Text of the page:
We all consume salt everyday but have you put any thought into how it gets to our kitchens?
|Coarse sea salt|
My first trip to Laem Pak Bia/Pak Thale, in Petchaburi province was in Dec 2011 on a trip to photograph the critically endangered spoon-billed sandpiper. These tiny birds winter in this an area that is mostly salt pans, mudflats, mangrove and sand spit. Another example of how such areas are important to wildlife.
This region is the largest source of Thailand's salt industry, where you will see vast rectangular salt pans. There is a three stage process to the production of sea salt.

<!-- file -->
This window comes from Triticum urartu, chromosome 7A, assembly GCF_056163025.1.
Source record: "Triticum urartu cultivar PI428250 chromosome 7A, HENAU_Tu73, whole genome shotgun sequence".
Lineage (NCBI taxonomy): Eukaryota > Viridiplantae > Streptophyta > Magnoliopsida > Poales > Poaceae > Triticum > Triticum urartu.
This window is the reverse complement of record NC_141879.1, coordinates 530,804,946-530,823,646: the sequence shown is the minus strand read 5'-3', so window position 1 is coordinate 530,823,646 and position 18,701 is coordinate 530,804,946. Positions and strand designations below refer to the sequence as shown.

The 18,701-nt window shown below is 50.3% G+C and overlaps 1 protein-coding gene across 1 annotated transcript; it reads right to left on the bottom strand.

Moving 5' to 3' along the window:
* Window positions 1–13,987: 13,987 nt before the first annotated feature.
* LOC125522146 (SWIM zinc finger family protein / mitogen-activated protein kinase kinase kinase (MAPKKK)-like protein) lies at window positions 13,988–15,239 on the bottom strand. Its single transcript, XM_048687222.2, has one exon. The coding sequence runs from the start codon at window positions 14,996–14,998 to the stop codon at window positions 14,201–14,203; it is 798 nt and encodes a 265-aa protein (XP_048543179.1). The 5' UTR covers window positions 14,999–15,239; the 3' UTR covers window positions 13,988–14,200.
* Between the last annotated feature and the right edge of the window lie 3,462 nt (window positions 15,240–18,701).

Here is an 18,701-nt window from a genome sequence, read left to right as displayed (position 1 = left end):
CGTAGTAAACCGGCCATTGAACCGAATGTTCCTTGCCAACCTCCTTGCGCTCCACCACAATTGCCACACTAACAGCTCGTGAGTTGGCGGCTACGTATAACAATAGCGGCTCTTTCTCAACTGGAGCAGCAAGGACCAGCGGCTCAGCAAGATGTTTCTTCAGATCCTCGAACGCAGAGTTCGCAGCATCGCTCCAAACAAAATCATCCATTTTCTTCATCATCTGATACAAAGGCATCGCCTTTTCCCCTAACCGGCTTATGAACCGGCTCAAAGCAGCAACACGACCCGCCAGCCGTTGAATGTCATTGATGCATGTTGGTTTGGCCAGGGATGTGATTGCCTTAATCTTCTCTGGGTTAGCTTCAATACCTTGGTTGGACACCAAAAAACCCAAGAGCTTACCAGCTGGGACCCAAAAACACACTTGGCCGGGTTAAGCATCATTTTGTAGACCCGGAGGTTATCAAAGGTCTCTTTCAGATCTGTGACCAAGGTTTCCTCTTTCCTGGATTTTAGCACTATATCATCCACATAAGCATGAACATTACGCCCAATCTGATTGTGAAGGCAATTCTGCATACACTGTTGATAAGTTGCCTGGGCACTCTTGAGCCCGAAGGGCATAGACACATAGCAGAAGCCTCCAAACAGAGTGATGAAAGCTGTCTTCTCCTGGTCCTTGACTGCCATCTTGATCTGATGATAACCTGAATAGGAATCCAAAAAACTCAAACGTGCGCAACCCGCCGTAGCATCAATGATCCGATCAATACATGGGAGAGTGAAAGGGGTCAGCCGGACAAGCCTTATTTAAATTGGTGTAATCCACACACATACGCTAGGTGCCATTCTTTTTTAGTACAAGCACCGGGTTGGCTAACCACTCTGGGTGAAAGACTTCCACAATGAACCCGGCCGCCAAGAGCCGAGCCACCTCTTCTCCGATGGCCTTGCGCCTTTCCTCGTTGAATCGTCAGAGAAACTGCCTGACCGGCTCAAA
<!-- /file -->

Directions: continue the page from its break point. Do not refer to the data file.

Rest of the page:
Step 1: Sea water is pumped from the Gulf of Thailand into the flat shallow pans and left to evaporate in the tropical sun.
Step 3: Finally, the salt is piled into little pyramids, then collected by workers carrying bamboo poles balanced with wicker baskets, transporting the salt to be cleaned and bagged.
Did you know? Thailand produces over 1,000,000 tonnes of sea salt a year, making the country the 26th largest producer in the world. However, this is a labor intensive industry is driven by migrant labor from Myanmar as not many Thais want to work in the salt pans. They end up in countries such as Singapore in higher paying blue-collar jobs.